Beyond the Tourist Brochures: Delving into the Richness of Hawaiian History through Music


Marigold Baldonado

Having been born and raised in Hawaiʻi, we learned Hawaiian history from elementary school all the way to high school. I understand that here in the states, Hawaiian History is not a part of the curriculum. So today, I will briefly educate you about Hawaiian History through Hawaiian music. I believe that everyone should know at least the basics of Hawaiian History, especially if you plan to visit the islands of Hawaiʻi.

First and foremost, let’s clear the air. Just because someone is from the islands of Hawaiʻi, even if they were born and raised there, it does not automatically make them Hawaiian. The term ‘Hawaiian’ is not used in the same way as ‘Oregonian.’ Hawaiian refers specifically to Native Hawaiians, individuals with native Hawaiian blood. Another way to refer to Native Hawaiians is Kānaka Maoli. It is important to recognize Native Hawaiians for who they are and to avoid disrespecting them by misusing the term ‘Hawaiian.’

Prior to the annexation, Hawaiʻi had its own government and operated under a monarchy system. King Kamehameha the Great was the first ruler of the Kingdom of Hawaiʻi. Hawaiʻi had a total of eight monarchs before being taken over by the US. On July 7, 1898, the Hawaiian islands were illegally annexed, and two years later, in 1900, Hawaiʻi became a U.S. territory. History continued, and in 1959, Hawaiʻi became the 50th state of the US. However, five years prior to the annexation, in 1893, a group of American businessmen and lawyers staged a coup against Queen Liliʻuokalani and her government, resulting in the overthrow of the Hawaiian monarchy. They placed Queen Liliʻuokalani under house arrest during this time. Despite her imprisonment, Queen Liliʻuokalani engaged in various activities, including music composition.

One notable composition is “Aloha ʻoe” by Queen Liliʻuokalani. “Aloha ʻoe” translates to “farewell to thee.” During her imprisonment, “Aloha ʻoe” became a song of protest for Queen Liliʻuokalani and the Hawaiian people. It was originally written and composed in 1878 when Queen Liliʻuokalani witnessed a woman bidding farewell to her loved one.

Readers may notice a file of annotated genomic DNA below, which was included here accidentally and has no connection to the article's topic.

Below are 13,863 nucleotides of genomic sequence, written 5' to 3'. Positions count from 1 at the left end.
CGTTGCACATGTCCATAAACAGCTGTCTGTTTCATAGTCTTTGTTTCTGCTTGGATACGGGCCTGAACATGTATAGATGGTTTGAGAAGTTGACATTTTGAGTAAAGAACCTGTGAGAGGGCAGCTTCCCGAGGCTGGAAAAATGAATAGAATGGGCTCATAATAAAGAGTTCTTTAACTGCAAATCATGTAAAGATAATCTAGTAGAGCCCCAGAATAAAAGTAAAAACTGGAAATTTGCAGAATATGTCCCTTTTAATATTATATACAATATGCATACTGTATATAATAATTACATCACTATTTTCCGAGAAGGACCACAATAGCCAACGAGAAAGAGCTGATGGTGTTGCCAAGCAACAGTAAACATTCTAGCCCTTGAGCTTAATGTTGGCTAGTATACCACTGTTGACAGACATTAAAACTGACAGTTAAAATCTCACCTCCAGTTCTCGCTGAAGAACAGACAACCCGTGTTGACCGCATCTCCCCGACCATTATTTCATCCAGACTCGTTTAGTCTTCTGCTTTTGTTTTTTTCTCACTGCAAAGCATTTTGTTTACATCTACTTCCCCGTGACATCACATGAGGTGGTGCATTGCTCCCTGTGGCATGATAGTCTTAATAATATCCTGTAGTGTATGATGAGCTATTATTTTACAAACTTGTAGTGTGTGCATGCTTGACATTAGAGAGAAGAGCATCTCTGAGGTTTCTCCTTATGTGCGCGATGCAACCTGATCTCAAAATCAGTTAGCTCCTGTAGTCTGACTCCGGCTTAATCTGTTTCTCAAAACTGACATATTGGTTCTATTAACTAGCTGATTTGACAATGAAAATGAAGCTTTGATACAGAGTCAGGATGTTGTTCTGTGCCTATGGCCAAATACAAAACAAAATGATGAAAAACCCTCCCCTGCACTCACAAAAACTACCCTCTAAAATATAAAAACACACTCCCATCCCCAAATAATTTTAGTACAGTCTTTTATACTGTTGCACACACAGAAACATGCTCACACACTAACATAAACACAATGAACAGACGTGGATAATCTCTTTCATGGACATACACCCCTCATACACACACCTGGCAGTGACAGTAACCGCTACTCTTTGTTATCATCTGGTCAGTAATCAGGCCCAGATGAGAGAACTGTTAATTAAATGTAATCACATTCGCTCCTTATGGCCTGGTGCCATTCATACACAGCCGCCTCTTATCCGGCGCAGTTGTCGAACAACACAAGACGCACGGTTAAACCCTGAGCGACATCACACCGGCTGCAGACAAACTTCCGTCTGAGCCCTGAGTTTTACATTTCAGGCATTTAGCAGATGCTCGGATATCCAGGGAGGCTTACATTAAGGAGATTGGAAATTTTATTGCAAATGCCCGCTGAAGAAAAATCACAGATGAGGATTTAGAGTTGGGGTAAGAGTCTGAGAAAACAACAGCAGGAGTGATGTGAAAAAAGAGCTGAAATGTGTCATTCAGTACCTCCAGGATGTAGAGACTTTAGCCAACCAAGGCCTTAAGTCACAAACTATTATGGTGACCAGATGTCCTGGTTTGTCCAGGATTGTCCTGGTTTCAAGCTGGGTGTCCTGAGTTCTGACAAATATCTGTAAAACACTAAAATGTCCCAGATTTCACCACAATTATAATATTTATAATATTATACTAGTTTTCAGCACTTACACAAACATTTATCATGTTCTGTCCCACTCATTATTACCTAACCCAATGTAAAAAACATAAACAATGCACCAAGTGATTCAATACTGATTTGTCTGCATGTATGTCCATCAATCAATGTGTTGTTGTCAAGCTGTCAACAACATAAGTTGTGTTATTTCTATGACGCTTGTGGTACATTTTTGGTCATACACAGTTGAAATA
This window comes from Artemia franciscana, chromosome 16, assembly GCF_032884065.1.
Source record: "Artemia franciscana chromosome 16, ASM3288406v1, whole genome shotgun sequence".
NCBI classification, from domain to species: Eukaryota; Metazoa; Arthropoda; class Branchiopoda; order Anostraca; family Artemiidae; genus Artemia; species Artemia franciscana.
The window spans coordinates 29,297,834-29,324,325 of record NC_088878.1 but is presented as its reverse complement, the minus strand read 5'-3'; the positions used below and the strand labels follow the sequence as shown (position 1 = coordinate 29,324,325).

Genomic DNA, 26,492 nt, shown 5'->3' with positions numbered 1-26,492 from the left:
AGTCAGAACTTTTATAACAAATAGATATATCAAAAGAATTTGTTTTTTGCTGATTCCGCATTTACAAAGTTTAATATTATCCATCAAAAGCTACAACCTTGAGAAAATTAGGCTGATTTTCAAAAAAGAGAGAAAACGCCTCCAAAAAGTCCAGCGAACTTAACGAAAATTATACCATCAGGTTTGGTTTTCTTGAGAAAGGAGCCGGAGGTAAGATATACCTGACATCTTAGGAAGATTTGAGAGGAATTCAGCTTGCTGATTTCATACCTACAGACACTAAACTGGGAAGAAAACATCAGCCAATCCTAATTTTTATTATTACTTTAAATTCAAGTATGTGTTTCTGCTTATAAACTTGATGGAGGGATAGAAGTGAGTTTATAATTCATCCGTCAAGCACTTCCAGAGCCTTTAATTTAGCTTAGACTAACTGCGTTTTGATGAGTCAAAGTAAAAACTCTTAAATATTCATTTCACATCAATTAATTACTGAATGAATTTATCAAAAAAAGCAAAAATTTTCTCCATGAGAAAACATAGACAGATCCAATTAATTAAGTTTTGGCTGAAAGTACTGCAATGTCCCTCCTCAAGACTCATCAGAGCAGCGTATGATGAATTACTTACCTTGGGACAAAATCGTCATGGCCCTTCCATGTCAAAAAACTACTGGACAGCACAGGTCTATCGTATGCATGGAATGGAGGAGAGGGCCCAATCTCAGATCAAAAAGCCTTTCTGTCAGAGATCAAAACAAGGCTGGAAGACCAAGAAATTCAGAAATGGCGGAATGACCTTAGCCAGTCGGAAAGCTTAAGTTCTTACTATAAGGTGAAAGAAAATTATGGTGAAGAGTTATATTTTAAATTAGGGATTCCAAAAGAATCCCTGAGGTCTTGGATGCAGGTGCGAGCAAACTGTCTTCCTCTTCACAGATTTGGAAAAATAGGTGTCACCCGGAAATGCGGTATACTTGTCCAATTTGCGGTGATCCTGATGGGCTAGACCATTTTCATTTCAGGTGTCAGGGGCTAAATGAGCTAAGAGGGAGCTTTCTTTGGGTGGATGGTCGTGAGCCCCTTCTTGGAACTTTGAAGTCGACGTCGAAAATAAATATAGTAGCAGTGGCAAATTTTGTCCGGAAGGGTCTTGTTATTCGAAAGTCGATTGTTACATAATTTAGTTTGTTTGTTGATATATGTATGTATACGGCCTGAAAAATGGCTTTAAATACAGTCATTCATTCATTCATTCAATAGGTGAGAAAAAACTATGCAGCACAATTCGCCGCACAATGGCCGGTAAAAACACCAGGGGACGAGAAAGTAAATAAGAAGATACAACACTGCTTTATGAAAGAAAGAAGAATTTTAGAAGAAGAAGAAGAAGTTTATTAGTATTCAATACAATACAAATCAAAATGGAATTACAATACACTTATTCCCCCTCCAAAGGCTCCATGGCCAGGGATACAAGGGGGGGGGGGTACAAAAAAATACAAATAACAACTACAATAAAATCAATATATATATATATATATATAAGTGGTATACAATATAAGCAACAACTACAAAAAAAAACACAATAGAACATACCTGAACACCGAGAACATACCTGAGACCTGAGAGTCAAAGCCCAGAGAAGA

In addition there are chants called mele, which were created to remember myths and stories of the native people.

For example, “He Mele No Kuʻu Hawaiʻi” by The Green ft. Students of Hālau Lōkahi Charter School roughly translates to “a song for my Hawaiʻi.” Music plays an important role in Hawaiian culture, similar to many other cultures.

Another song, “Mele Laʻi” by Lukela Keala, translates to “calm” or “stillness” and reflects a sense of peace.

Israel ‘IZ’ Kamakawiwoʻole’s “Hawaiʻi ʻ78” is a song about the beauty of Hawaiʻi but also highlights the injustices faced by Native Hawaiians and the jarring effects of urbanization on the islands.

In 1896, the Native Hawaiian language, ʻOlelo Hawaii, was banned from being taught in schools for nearly 80 years. It wasn’t until the Hawaiian renaissance of the 70s that the language, music, and culture became a focal point of the fight for preservation, as it was near extinction. This is why music sung in ʻOlelo Hawaii holds such great importance. Here are some more songs sung in ʻOlelo Hawaii.

“Ka Pilina” by Sean Naʻauao roughly translates to “association,” “relationship,” “union,” or “connection.” Naʻauao sings about birds singing and chirping throughout different points in time, leading him to his beloved.

“Wena” by Josh Tatofi roughly translates to “the glow of a sunrise or fire” and also represents a close relationship.

“Kuʻu Lei Awapuhi” by Hapa roughly translates to “where are you, my beloved?”

“Masese” by Kapena is a song that incorporates a mixture of Fijian and Hawaiian. “Masese” is roughly translated to “captain” in ʻOleo.

For communities like Kānaka Maoli, music is not only meaningful due to its beautiful lyrics and its ability to bring people together but also because it helps preserve an entire culture and its history. Unfortunately, Kānaka Maoli are still fighting for their rights to their land back home on the islands of Hawaiʻi. So, the next time you visit or think about visiting Hawaiʻi, take some time to truly understand the history of its people and the land that surrounds them.

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